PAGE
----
I have to say that I would strongly recommend going after this type of kale because it adds a distinctive flavor, but it is also mild, so don't go crazy if you can't and use the type of kale that you can get.
If you are making this Tuscan bean stew during wintertime and have the luxury of making your veggie groceries close to a farmer's market, you can aim to get Lascinato kale that has frozen while still planted.
Use the leaves, and add half of them during the last step when you add the stale bread. Reason?
The first addition will ensure the soup absorbs the kale flavor, but it will become wilted, and the green color won't be vibrant.
Adding the second batch of kale leaves will add extra texture, and your zuppa Toscana will look prettier.
White Swiss chard
In Italian, it is called bietola, and beetroot is called barbabietola; you guessed it? Different types of chards belong to the same family, and you are looking for a white variety since the purple. Yellow varieties have a more robust flavor, which will definitely affect the flavor profile of this Tuscan soup.
Still, I wouldn't mind adding the type of chard that I have readily available.
This type of cabbage, called Verza in Italian, has a fantastic texture; it is a silky, soft, and sweet taste. I like rolling the leaves, and make a "burrito," and then shredding them into ½" strips.
It is very commonly found in Europe, but if you can't find this beautiful and delicious cabbage around you, just go for green cabbage.
Cabbage works great in soups, sautéed and even cabbage juice is a popular way to have it, given all its health benefits.
In addition to kale, this is the most important plant-based protein present in this nutritionally balanced and healthy white bean soup.
You are supposed to use dried beans, but let's remember that beans are also native to the Americas. Different types of beans have been used to make this traditional bean soup.
Today, the most commonly used bean is the cannellini bean because it has a very mild and nutty taste that blends very well with the rest of the ingredients without overpowering the others, but some people even use garbanzo beans, black-eyed beans, kidney beans, and I have even revamped leftover ribollita soups with lentils because I was in a rush and lentils cook faster. These beans are also used in the Great Greek Fasolada Soup, a much simpler yet delicious potage.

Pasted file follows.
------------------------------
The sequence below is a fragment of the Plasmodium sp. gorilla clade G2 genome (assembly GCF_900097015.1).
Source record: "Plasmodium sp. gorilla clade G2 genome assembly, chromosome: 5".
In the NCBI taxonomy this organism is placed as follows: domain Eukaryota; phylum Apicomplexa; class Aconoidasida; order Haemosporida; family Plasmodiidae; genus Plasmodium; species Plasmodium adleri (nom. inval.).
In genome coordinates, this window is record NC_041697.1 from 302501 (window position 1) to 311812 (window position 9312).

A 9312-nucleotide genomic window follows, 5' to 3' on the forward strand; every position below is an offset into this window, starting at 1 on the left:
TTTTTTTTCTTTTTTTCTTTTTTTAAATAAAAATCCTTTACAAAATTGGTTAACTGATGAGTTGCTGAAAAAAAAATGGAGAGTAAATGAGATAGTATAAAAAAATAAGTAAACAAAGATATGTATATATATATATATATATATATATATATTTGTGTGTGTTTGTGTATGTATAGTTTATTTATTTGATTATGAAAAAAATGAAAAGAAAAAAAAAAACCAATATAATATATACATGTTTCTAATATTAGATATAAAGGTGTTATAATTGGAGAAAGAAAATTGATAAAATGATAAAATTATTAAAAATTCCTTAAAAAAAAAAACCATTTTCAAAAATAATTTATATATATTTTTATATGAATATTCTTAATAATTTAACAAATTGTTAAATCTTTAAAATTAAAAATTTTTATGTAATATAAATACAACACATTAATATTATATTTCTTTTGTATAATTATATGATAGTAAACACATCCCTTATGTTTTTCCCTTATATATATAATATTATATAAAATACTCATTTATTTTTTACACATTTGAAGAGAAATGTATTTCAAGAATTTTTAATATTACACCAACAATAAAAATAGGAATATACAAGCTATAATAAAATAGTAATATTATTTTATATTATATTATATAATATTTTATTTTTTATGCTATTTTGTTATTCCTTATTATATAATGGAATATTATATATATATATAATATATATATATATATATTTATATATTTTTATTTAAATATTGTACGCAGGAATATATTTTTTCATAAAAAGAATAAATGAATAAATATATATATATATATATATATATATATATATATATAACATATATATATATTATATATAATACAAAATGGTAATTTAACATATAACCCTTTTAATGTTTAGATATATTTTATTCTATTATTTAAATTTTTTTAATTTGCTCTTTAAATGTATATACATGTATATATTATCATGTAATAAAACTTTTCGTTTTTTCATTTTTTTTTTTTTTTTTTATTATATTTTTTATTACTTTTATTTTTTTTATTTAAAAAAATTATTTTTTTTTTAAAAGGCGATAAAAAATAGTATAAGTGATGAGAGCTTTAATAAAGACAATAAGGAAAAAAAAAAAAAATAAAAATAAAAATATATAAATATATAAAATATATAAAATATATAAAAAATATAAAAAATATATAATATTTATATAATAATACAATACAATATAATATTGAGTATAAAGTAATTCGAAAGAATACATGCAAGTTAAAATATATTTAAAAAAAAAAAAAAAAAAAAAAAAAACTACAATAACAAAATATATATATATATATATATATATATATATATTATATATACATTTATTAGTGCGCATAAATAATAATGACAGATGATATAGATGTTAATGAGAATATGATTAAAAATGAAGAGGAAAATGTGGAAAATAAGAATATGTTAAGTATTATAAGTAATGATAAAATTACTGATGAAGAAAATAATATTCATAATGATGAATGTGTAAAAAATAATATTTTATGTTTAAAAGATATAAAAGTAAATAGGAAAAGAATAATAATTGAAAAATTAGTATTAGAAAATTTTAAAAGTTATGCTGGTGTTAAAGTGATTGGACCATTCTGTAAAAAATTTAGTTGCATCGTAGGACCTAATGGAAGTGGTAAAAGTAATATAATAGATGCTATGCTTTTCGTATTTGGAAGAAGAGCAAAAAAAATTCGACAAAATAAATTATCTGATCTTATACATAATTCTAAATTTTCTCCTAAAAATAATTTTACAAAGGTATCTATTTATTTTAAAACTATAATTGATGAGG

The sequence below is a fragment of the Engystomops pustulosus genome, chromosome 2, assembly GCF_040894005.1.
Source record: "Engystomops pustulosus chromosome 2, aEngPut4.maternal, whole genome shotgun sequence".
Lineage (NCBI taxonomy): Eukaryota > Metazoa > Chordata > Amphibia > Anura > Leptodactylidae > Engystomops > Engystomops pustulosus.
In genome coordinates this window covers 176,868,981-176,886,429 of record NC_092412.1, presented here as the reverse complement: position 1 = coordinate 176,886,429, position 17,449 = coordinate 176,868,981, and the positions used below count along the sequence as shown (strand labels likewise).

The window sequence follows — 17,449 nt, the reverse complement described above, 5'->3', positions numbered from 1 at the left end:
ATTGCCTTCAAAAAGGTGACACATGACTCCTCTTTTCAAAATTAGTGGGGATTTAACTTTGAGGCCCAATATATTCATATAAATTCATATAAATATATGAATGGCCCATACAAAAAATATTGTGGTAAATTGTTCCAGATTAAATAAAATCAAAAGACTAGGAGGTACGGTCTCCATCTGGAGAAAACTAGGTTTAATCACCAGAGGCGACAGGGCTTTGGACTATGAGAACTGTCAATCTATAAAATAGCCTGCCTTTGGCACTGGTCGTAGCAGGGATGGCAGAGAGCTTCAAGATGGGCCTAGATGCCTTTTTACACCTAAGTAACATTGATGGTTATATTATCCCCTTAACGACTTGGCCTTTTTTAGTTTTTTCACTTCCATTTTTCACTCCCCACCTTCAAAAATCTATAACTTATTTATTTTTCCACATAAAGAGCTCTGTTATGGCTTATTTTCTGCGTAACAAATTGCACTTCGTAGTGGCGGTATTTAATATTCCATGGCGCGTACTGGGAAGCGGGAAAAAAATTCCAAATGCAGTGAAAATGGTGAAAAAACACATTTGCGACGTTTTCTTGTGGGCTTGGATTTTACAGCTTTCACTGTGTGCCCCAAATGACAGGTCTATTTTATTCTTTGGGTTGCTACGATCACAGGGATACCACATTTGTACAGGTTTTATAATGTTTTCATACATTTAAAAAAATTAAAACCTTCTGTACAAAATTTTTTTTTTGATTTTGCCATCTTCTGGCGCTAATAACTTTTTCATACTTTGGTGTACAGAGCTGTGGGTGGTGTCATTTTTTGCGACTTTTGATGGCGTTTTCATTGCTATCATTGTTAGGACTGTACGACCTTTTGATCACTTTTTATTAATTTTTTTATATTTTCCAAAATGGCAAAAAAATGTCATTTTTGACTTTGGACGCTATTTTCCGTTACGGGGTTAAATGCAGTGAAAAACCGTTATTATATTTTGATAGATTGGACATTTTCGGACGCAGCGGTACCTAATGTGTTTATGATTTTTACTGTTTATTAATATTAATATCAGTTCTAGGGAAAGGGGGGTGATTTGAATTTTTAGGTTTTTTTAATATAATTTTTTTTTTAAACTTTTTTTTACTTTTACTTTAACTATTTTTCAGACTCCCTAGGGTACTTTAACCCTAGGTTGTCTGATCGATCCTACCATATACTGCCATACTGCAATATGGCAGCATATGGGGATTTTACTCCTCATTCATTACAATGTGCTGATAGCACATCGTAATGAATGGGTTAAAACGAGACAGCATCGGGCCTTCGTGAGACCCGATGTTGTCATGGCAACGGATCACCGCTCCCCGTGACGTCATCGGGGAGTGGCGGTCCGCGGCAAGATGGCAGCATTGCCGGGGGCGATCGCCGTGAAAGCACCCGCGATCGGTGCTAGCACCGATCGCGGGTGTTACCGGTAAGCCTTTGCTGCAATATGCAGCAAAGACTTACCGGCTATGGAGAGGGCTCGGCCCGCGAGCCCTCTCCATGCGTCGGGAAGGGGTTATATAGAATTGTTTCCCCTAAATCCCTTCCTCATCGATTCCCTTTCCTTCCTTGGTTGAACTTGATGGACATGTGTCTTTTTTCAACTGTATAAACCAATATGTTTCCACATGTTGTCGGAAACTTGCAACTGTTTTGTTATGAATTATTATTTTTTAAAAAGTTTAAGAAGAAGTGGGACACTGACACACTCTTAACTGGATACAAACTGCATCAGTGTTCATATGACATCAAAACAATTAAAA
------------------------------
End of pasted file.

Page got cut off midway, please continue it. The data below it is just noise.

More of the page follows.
By no means am I suggesting that once you use lentils or garbanzo beans, you can call your soup a ribollita, but if you are making a bean soup, you can play with different beans varieties; just mind that the black beans and lentils have very distinctive flavor profiles that will undoubtedly permeate into the bean soup.
Dried beans vs canned beans
I am the kind of person that likes buying dried pulses and simply leaving them soaking overnight and boiling them with water. I then keep them for different uses, garbanzo for hummus, lentils for warm salads, and so on.
If you boil your white beans, remember to plan one day ahead so you leave them soaking overnight and then boil them with fresh herbs, so they can start absorbing the ribollita flavor notes.
Also, you can use the beans broth to replace the vegetable broth or water for your soup.
Modern times mean less time, so feel free to use canned white beans for your ribollita, and if you use preservative-free canned beans, you can also add the remaining liquid to the ribollita soup.
We recommend using the great northern beans (organic beans brand (affiliate link)).
Going back to the seasonality of this recipe, tomatoes are simply not winter products; they are at their best during summer, and fresh tomatoes perform much better in summertime recipes.
Also, tomatoes arrived from America, which doesn't mean they are not widely used in Italian cuisines, such as pizza and eggplant stews; these two factors only mean that they were later incorporated into the traditional ribollita recipe and that they were used in preserved forms, such as tomato paste.
You could use fresh tomato; at the end of the day, everything will boil in the soup, and the acidity will be incorporated; just don't make it too prominent. This is not an Italian Tomato soup, and we just want to add a touch.
Seasoning dishes is one of my favorite parts of cooking. You can find recipes calling for herbs like basil, bay leaf, sage, thyme, and rosemary.
I went for fresh thyme and rosemary from these herbs for this ribollita recipe. I also add like adding sage.
I don't use fresh basil simply because basil only grows outdoors during summertime, and I think the picked winter herbs add enough flavor; I like to distinguish each herb note in this ribollita stew.
Can I use dried herbs? Yes, you can. Fresh herbs will always add a more vibrant flavor, but the best ribollita recipe is the one that embraces its humble roots, which involves working with what you have.
If you can't find fresh herbs, you can use store-bought Italian seasoning in equal parts to the total amount of herbs that the recipe calls for.
You could skip the vegetable broth using enough herbs, garlic, and onion. I personally just add water and just add organic vegetable broth powder if I need to adjust the seasoning quickly. If you choose to use just water, you may have to add more salt and garlic for more flavor, although the recipe is written using water.
Another quick way to adjust the soup is to use Italian seasoning for the white bean soup.
It is no secret that Tuscan Olive oil is world-famous, and that is for a reason. The Frantoio extra-virgin olive oil (affiliate link) is a Tuscan variety with fruity, aromatic, little bitterness, and slightly spicy notes that make it extra special.